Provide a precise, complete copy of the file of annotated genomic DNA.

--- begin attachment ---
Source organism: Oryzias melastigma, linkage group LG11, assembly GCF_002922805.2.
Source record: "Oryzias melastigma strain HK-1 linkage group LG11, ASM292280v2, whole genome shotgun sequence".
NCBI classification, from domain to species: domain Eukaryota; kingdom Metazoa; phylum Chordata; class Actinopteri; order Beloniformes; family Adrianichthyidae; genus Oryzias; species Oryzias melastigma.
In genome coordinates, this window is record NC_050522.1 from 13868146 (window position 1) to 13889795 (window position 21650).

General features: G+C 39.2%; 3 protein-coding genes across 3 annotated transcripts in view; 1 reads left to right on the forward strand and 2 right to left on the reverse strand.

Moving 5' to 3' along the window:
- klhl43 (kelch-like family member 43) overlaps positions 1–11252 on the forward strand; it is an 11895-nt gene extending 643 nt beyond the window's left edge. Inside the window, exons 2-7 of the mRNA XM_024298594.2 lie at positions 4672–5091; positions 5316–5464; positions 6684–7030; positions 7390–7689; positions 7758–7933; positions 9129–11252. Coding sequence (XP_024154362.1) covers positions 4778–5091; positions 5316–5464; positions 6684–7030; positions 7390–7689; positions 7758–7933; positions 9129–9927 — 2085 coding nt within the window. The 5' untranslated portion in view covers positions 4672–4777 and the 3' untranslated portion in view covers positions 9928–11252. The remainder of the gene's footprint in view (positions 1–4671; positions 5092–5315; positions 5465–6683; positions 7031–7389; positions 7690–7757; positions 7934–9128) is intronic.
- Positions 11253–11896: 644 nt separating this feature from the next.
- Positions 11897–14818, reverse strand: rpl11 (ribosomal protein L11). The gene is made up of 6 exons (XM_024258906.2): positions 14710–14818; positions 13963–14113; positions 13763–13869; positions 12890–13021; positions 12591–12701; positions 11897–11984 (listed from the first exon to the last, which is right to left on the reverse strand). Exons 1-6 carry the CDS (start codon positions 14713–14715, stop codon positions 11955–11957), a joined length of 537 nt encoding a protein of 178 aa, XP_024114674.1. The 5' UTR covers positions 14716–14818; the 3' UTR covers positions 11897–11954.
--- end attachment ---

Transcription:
Source organism: Oryzias melastigma, linkage group LG11, assembly GCF_002922805.2.
Source record: "Oryzias melastigma strain HK-1 linkage group LG11, ASM292280v2, whole genome shotgun sequence".
NCBI classification, from domain to species: domain Eukaryota; kingdom Metazoa; phylum Chordata; class Actinopteri; order Beloniformes; family Adrianichthyidae; genus Oryzias; species Oryzias melastigma.
In genome coordinates, this window is record NC_050522.1 from 13868146 (window position 1) to 13889795 (window position 21650).

General features: G+C 39.2%; 3 protein-coding genes across 3 annotated transcripts in view; 1 reads left to right on the forward strand and 2 right to left on the reverse strand.

Moving 5' to 3' along the window:
- klhl43 (kelch-like family member 43) overlaps positions 1–11252 on the forward strand; it is an 11895-nt gene extending 643 nt beyond the window's left edge. Inside the window, exons 2-7 of the mRNA XM_024298594.2 lie at positions 4672–5091; positions 5316–5464; positions 6684–7030; positions 7390–7689; positions 7758–7933; positions 9129–11252. Coding sequence (XP_024154362.1) covers positions 4778–5091; positions 5316–5464; positions 6684–7030; positions 7390–7689; positions 7758–7933; positions 9129–9927 — 2085 coding nt within the window. The 5' untranslated portion in view covers positions 4672–4777 and the 3' untranslated portion in view covers positions 9928–11252. The remainder of the gene's footprint in view (positions 1–4671; positions 5092–5315; positions 5465–6683; positions 7031–7389; positions 7690–7757; positions 7934–9128) is intronic.
- Positions 11253–11896: 644 nt separating this feature from the next.
- Positions 11897–14818, reverse strand: rpl11 (ribosomal protein L11). The gene is made up of 6 exons (XM_024258906.2): positions 14710–14818; positions 13963–14113; positions 13763–13869; positions 12890–13021; positions 12591–12701; positions 11897–11984 (listed from the first exon to the last, which is right to left on the reverse strand). Exons 1-6 carry the CDS (start codon positions 14713–14715, stop codon positions 11955–11957), a joined length of 537 nt encoding a protein of 178 aa, XP_024114674.1. The 5' UTR covers positions 14716–14818; the 3' UTR covers positions 11897–11954.